- Coast-to-coast potential. Young people could have an impact on races in every corner of the nation: from congressional elections in Illinois and California, which appear in the Top 10, to Senate contests in North Dakota and Arizona, to governor’s races in Maine and Alaska.
- Minnesota on top. Young people are poised to have an extraordinary impact at every level in Minnesota, which ranks first among the gubernatorial races, second in the list of U.S. Senate contests and has four districts in the congressional YESI Top 10. The reasons for this include several highly competitive races, relatively high youth turnout in recent midterm elections and a high proportion of colleges and universities in some districts. For example, Democratic Gov. Mark Dayton’s decision not to seek reelection makes that race highly competitive and will no doubt drive attention to other races, several of which are already predicted to be closely contested.
- Battlegrounds in play. Several traditional “battleground” states appear throughout the 2018 Top 10 lists, including Colorado, Ohio, Wisconsin and Michigan. For example, in Colorado, which has one congressional district in the Top 10 and comes in third on the list of governor’s races with strong potential for youth electoral impact, young people make up 17 percent of the population. The state also has exceptionally facilitative voting laws, allowing pre-registration for 16-year-olds, automatic voter registration, online registration and same-day registration. In the 2014 midterms, young Coloradans voted at an above-average level of 31 percent.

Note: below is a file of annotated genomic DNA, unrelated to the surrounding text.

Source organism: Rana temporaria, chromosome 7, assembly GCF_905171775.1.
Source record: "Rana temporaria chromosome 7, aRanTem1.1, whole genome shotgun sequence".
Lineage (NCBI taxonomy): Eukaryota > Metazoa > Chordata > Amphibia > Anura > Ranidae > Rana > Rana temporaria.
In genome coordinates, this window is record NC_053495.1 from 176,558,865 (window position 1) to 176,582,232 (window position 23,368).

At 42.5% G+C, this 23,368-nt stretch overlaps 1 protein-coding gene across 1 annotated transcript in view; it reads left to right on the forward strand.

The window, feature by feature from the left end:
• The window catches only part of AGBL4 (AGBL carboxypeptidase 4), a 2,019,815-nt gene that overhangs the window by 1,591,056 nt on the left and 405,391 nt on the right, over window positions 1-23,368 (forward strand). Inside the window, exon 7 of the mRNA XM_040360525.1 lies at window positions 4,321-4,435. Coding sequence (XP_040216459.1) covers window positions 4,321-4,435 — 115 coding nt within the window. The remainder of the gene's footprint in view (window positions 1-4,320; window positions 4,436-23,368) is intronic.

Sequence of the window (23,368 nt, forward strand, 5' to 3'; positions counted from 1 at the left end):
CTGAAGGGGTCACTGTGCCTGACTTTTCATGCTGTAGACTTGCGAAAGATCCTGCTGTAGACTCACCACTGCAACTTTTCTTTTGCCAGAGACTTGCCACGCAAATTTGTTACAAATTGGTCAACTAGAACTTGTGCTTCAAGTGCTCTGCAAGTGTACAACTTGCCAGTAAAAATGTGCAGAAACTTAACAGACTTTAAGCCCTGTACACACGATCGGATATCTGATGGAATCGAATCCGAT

Medford, MA–How will young people shape the future American political landscape? A new index offers a potential answer by ranking the top districts and states where young people could have a significant influence on the outcome of congressional and gubernatorial races across the country. The 2018 Youth Electoral Significance Index (YESI) was developed exclusively by the Center for Information and Research on Civic Learning & Engagement (CIRCLE) – the preeminent, non-partisan research center on youth engagement at Tufts University’s Jonathan M. Tisch College of Civic Life. While young people can influence elections in many ways, the 2018 index highlights the areas where young people (ages 18-29) are poised to have a disproportionately high impact on election outcomes this year. The index takes into account the competitiveness of the electoral contests, as well as demographic characteristics, the number of colleges and universities, historical youth turnout data and voting laws. Kei Kawashima-Ginsberg, director of CIRCLE, emphasizes that realizing this potential electoral power partially depends on efforts to engage and listen to young voters. “Young people can shape our elections, our policies and the future direction of states and the nation, but their potential is limited when campaigns don’t reach out to them and when officials don’t seek and value their views,” she said. “We hope this tool will encourage campaigns, media outlets and advocates across the country to engage young people on issues that matter to them.” Key findings include: